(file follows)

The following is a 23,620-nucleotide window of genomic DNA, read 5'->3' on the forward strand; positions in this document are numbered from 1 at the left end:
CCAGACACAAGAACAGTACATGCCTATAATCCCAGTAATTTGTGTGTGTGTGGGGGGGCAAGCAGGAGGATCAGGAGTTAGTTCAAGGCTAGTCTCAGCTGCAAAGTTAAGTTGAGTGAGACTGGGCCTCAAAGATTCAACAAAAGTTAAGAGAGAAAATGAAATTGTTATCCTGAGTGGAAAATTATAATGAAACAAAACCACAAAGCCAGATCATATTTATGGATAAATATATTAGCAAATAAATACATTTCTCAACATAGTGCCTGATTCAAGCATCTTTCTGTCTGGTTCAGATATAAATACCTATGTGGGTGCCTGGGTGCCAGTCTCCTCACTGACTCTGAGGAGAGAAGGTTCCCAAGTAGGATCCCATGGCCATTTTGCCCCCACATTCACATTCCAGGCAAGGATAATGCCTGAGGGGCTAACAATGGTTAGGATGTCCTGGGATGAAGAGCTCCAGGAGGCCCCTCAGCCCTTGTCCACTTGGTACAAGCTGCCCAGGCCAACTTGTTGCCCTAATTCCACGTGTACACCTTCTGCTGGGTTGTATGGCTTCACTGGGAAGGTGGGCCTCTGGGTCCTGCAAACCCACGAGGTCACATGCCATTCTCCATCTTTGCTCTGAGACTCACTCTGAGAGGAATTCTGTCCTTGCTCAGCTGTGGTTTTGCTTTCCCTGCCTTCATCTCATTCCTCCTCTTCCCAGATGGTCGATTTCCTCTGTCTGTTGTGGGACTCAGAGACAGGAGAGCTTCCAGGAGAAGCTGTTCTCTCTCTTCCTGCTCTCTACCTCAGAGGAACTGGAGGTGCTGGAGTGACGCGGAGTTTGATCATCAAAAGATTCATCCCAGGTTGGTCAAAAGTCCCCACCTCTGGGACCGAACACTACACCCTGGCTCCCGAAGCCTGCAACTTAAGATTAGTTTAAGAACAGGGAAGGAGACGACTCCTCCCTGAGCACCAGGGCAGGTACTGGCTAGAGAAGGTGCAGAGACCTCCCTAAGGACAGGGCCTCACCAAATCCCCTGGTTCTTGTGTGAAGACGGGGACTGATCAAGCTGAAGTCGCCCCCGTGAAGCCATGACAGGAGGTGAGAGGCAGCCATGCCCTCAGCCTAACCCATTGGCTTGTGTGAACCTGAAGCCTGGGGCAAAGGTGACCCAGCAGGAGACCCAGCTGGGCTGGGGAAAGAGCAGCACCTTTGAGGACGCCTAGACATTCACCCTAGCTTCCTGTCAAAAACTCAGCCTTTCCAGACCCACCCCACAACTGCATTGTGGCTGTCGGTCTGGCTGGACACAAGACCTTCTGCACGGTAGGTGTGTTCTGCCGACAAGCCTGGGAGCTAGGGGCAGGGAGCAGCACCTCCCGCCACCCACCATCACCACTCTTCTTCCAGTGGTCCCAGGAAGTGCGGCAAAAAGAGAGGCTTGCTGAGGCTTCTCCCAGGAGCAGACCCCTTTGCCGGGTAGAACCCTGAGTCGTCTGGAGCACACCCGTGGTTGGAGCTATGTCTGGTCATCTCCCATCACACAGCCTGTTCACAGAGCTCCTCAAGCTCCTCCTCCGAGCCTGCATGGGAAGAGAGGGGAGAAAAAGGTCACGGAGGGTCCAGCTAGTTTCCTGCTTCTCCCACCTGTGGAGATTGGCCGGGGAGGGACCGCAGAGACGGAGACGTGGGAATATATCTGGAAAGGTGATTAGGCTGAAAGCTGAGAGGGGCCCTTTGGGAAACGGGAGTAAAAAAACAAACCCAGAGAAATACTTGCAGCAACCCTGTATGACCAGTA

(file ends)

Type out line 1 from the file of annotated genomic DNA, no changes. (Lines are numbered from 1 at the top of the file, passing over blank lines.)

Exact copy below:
The following is a 23,620-nucleotide window of genomic DNA, read 5'->3' on the forward strand; positions in this document are numbered from 1 at the left end: